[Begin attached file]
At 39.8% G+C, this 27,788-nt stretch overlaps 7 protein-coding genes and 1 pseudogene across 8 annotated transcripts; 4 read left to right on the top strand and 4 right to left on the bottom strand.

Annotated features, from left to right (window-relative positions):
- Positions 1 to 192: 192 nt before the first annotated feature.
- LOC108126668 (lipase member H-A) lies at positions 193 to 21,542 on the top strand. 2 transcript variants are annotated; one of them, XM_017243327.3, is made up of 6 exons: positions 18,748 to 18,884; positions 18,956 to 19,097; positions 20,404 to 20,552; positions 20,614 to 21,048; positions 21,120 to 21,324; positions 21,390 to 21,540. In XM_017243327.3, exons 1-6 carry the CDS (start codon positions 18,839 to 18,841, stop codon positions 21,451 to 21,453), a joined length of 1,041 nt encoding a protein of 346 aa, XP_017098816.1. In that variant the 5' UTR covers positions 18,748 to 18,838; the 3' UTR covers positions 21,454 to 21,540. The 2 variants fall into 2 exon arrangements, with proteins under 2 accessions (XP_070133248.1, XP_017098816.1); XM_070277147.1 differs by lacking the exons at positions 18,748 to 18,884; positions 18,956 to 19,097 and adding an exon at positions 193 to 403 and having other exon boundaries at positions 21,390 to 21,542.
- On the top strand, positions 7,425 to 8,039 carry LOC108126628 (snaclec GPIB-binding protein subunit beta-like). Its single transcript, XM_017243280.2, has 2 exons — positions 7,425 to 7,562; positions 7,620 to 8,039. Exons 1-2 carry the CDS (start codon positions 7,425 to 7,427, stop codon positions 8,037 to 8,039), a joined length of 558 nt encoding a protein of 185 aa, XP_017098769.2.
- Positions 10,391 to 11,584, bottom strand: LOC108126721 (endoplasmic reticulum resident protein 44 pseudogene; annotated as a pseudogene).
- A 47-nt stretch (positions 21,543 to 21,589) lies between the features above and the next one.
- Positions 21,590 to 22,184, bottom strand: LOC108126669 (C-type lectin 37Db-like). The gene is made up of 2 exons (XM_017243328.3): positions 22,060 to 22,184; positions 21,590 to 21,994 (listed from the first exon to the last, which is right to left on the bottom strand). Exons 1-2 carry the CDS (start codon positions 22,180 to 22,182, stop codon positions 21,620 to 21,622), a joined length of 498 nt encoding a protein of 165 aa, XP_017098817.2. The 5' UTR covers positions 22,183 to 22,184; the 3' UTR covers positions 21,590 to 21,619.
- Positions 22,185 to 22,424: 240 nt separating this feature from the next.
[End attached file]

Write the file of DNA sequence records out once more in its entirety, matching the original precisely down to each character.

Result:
At 39.8% G+C, this 27,788-nt stretch overlaps 7 protein-coding genes and 1 pseudogene across 8 annotated transcripts; 4 read left to right on the top strand and 4 right to left on the bottom strand.

Annotated features, from left to right (window-relative positions):
- Positions 1 to 192: 192 nt before the first annotated feature.
- LOC108126668 (lipase member H-A) lies at positions 193 to 21,542 on the top strand. 2 transcript variants are annotated; one of them, XM_017243327.3, is made up of 6 exons: positions 18,748 to 18,884; positions 18,956 to 19,097; positions 20,404 to 20,552; positions 20,614 to 21,048; positions 21,120 to 21,324; positions 21,390 to 21,540. In XM_017243327.3, exons 1-6 carry the CDS (start codon positions 18,839 to 18,841, stop codon positions 21,451 to 21,453), a joined length of 1,041 nt encoding a protein of 346 aa, XP_017098816.1. In that variant the 5' UTR covers positions 18,748 to 18,838; the 3' UTR covers positions 21,454 to 21,540. The 2 variants fall into 2 exon arrangements, with proteins under 2 accessions (XP_070133248.1, XP_017098816.1); XM_070277147.1 differs by lacking the exons at positions 18,748 to 18,884; positions 18,956 to 19,097 and adding an exon at positions 193 to 403 and having other exon boundaries at positions 21,390 to 21,542.
- On the top strand, positions 7,425 to 8,039 carry LOC108126628 (snaclec GPIB-binding protein subunit beta-like). Its single transcript, XM_017243280.2, has 2 exons — positions 7,425 to 7,562; positions 7,620 to 8,039. Exons 1-2 carry the CDS (start codon positions 7,425 to 7,427, stop codon positions 8,037 to 8,039), a joined length of 558 nt encoding a protein of 185 aa, XP_017098769.2.
- Positions 10,391 to 11,584, bottom strand: LOC108126721 (endoplasmic reticulum resident protein 44 pseudogene; annotated as a pseudogene).
- A 47-nt stretch (positions 21,543 to 21,589) lies between the features above and the next one.
- Positions 21,590 to 22,184, bottom strand: LOC108126669 (C-type lectin 37Db-like). The gene is made up of 2 exons (XM_017243328.3): positions 22,060 to 22,184; positions 21,590 to 21,994 (listed from the first exon to the last, which is right to left on the bottom strand). Exons 1-2 carry the CDS (start codon positions 22,180 to 22,182, stop codon positions 21,620 to 21,622), a joined length of 498 nt encoding a protein of 165 aa, XP_017098817.2. The 5' UTR covers positions 22,183 to 22,184; the 3' UTR covers positions 21,590 to 21,619.
- Positions 22,185 to 22,424: 240 nt separating this feature from the next.